F.A. Mohiddin, Imran Bashir, Shahid A. Padder and Mushtaq A. Bhat

Division of Plant Pathology, SKUAST-K, Shalimar, Shalimar, Srinagar J&K- 190 025, India.

Abstract

Trichoderma species are potential fungal bio-control agents used against a wide range of soil borne plant pathogens. In the present study a total of 20 Trichoderma isolates viz., AT1, AT2, AT3, AT4, AT5, AT6, AT7, BT1, BT2, BT3, BT4, BT5, BT6, BT7, BT8, BT9, BT10, BT11, BT12, BT13 were isolated from vegetable fields of Kashmir valley and their efficacy was tested by using various biochemical tests. Thirteen isolates of Trichoderma viz., AT1, AT2, AT3, AT4, AT5, AT6, AT7, BT1, BT7, BT8, BT10, BT11 and BT12 were found to be positive for ammonia production. Similarly twelve isolates viz., AT2, AT3, AT7, BT1, BT3, BT4, BT7, BT8, BT10, BT11, BT12 and BT13 were found to be positive as far as the chitinase activity is concerned. In the IAA production assay maximum IAA was produced by isolate BT9 (6.605 μg mL-1) followed by BT6 (5.278 μg mL-1), while minimum IAA was produced by isolate AT1 (1.538 μg mL-1). Only five isolates viz., AT1, AT2, AT3, AT4 and AT5 metabolized lactose and sucrose while seven isolates viz., AT1, AT2, AT3, AT4, AT5, AT6 and AT7 were found to metabolize maltose. Hydrocyanic acid (HCN) was observed to be produced by only three isolates of Trichoderma viz., AT3, AT5 and AT7. Trichoderma isolate AT3 qualifying most of the biochemical tests were morphological characterized as Trichoderma harzianum.

Key words: Trichoderma, Biochemical Characterization, Morphological Characterization.

Introduction

The practices of integrated agricultural management, where chemicals are either replaced or minimized by by-products, are the most suitable option (Cavalcante et al., 2008). Biological control agents (BCAs) are by-products based on microorganisms that cause harmful alterations to plant pathogens by chemical or physical processes (Vinale et al., 2008). BCA differ from chemical agents in that to be effective, they need to grow and successfully colonize and therefore they need to be applied in high and frequent quantities (Lo et al., 1998). Fungi from the genus Trichoderma spp. have a long history of successful control of plant diseases (Benitez et al., 2004). Trichoderma play an important role not only in controlling the plant diseases but also in increasing growth and yield of the plants (Chadha et al., 2015), so different biochemical attributes leading to its effective use against various pathogens are of paramount importance. There is a vast number of biochemicals being released by Trichoderma species to bring about suppression of a huge number of phytopathogens and these biochemicals may be released constitutively or may be induced by the pathogen presence (Aarti and Meenu, 2015; Rawat and Tewari, 2011) .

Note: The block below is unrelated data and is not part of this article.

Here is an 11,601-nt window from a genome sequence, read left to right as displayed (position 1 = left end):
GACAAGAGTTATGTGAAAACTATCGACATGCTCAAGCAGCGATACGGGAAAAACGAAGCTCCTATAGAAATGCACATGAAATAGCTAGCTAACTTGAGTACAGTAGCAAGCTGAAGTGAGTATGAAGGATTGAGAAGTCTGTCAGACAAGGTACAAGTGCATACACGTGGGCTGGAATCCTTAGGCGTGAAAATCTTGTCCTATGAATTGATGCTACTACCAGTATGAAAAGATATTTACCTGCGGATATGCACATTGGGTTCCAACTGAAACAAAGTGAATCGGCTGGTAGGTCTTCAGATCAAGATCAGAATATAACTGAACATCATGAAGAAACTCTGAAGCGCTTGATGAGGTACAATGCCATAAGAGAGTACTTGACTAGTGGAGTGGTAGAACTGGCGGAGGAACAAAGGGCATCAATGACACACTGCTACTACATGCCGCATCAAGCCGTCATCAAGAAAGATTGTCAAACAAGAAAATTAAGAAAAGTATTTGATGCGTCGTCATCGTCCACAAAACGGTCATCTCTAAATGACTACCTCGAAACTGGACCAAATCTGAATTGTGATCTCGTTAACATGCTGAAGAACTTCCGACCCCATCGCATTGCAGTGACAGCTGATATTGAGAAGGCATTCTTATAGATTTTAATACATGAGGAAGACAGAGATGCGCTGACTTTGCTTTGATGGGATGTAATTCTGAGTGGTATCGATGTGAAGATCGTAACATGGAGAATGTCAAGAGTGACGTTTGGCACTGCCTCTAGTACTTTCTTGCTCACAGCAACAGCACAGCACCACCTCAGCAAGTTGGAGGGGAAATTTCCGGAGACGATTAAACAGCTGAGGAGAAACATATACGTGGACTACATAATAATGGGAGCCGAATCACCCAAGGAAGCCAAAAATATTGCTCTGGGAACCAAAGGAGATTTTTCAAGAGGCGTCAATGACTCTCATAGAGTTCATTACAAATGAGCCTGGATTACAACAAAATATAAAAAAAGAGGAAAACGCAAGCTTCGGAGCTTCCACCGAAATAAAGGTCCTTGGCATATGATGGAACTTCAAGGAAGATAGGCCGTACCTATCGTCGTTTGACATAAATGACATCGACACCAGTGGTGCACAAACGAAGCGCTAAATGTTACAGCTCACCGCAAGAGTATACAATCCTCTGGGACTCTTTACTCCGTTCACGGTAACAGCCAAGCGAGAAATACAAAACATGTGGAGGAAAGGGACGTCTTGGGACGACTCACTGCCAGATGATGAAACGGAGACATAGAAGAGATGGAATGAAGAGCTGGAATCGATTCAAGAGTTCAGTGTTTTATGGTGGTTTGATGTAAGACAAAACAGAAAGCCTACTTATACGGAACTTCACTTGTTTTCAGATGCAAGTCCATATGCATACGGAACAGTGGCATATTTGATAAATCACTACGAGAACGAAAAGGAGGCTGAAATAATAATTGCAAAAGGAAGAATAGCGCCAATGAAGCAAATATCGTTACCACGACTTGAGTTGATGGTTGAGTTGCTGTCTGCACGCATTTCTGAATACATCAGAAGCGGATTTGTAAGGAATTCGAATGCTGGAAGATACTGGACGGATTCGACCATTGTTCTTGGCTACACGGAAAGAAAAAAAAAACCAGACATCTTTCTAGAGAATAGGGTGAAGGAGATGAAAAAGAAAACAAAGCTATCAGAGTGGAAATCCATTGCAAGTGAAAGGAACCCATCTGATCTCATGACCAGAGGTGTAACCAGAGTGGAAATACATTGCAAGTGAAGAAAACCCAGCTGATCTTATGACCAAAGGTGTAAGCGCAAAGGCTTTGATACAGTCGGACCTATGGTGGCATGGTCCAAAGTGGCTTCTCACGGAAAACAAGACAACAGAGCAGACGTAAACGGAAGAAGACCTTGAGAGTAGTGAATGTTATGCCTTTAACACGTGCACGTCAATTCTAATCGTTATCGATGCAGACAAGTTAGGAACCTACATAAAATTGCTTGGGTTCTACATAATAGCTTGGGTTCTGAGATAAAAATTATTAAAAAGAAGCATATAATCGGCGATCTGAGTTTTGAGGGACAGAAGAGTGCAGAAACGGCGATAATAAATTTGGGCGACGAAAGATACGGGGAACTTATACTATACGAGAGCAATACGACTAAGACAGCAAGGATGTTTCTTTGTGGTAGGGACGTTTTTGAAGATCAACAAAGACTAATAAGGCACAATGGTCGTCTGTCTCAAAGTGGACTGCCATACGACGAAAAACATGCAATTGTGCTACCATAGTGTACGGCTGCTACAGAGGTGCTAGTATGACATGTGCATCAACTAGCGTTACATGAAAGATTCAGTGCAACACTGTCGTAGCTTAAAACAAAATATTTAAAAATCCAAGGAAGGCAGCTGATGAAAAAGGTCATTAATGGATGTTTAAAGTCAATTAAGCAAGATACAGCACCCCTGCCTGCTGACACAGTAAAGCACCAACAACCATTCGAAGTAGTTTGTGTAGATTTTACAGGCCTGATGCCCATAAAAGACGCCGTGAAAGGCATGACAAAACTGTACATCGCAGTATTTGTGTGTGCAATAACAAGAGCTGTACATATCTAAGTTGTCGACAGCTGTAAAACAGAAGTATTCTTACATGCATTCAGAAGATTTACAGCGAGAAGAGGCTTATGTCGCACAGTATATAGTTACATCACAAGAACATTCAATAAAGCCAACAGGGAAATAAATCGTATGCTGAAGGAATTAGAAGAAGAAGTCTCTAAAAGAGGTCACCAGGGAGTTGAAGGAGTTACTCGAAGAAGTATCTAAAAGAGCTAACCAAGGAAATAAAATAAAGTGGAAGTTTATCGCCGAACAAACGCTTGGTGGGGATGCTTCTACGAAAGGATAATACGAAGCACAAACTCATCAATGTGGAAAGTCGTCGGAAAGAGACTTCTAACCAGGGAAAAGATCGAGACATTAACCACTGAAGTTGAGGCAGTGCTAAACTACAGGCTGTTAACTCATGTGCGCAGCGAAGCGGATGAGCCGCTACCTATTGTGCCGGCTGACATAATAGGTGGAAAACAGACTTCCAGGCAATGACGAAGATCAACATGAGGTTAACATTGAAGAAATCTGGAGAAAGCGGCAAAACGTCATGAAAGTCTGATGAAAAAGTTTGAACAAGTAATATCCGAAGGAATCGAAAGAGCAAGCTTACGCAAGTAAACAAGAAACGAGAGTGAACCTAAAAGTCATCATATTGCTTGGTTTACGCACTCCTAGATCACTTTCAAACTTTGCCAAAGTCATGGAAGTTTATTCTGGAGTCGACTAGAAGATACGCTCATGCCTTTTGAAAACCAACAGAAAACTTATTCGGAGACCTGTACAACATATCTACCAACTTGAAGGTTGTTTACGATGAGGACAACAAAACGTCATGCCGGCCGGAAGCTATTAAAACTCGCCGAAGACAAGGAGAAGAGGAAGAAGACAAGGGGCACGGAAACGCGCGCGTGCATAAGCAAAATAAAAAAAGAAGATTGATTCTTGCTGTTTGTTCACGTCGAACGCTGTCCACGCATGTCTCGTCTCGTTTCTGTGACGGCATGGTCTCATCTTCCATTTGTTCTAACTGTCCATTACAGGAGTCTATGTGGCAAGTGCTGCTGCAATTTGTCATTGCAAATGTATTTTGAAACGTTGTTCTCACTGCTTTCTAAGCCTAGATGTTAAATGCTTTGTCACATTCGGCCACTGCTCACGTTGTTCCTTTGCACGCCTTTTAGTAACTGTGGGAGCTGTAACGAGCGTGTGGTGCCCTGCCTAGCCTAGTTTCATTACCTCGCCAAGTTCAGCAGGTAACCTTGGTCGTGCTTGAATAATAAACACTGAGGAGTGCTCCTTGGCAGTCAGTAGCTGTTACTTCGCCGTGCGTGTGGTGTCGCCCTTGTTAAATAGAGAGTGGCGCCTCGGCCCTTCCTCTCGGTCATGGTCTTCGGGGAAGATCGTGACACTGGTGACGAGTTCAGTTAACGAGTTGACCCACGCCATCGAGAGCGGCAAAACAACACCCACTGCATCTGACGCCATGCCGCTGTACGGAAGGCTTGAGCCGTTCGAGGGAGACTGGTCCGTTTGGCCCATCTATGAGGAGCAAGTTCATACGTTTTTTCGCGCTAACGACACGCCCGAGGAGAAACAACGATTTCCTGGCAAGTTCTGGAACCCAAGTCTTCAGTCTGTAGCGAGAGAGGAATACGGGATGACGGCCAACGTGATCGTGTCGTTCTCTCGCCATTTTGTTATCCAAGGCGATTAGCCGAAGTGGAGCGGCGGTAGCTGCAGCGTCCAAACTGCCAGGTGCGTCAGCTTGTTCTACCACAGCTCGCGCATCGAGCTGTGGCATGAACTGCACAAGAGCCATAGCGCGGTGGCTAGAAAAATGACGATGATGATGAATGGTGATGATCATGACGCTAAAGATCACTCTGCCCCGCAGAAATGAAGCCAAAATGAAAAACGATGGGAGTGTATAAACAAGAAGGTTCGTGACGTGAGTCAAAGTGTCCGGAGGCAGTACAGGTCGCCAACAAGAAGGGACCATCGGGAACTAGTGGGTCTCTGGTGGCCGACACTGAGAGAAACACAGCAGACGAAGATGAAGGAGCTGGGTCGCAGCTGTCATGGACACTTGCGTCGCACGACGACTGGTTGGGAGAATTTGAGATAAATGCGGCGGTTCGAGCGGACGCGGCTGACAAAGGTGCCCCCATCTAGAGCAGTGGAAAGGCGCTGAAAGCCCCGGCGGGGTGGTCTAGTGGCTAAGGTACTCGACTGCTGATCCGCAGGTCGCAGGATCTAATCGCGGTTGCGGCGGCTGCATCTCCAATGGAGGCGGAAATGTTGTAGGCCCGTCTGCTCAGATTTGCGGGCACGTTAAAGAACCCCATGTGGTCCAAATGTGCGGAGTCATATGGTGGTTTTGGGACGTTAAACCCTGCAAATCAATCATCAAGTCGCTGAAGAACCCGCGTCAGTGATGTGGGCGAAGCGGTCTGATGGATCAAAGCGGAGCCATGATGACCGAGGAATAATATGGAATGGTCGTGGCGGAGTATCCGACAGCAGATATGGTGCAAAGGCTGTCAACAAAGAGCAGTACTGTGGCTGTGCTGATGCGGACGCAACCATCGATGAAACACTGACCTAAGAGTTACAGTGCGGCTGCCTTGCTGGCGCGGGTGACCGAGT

What we observe and define as biocontrol may be the culmination of a number of different mechanisms working synergistically to achieve disease control. Our knowledge of the complexity of these systems is currently limited by our ability to perceive them, and a great deal of research will have to be undertaken in order to fathom exactly what is taking place during the biocontrol process. As with so many other aspects of science, basic knowledge about the mechanisms involved in the biocontrol process will be of immense value to that intent on developing new methods for utilizing biocontrol agents. With this aim present study was undertaken to study the various biochemicals involved in the process of plant growth promotion by Trichoderma species.

MATERIALS AND METHODS

Sample Collection

Rhizospheric soil samples were collected from various commercially grown chilli fields and kitchen gardens of district Anantnag (Bangidar, Bagi-Wanpoh, Danter, Harnag) and Baramulla (Delina, Arampora, Palhalan and Johama) of Kashmir valley. Twenty (20) samples from each district were randomly collected, out of which 10 were taken from commercially grown chilli fields and 10 from local kitchen gardens.

Biochemical Characterization

Trichoderma species isolated from soil samples were characterized for carbohydrate metabolization (Bakker and Schipper, 1987), phosphate solubilization (Pikovskaya, 1948), ammonia (Bakker and Schipper, 1987), chitinase (Okay et al., 2008), HCN (Bakker and Schipper, 1987) and IAA production (Brick et al., 1991).

Morphological Characterization

Distinct cultural and morphological characteristics were observed for identification, and the plates were stored at 4 °C. Cultural and morphological characteristics which were studied include colony growth rate, colony colour, reverse colour, colony edge, mycelial form, conidiophore branching, conidial colour and presence or absence of chlamydospores (Shahid et al., 2013).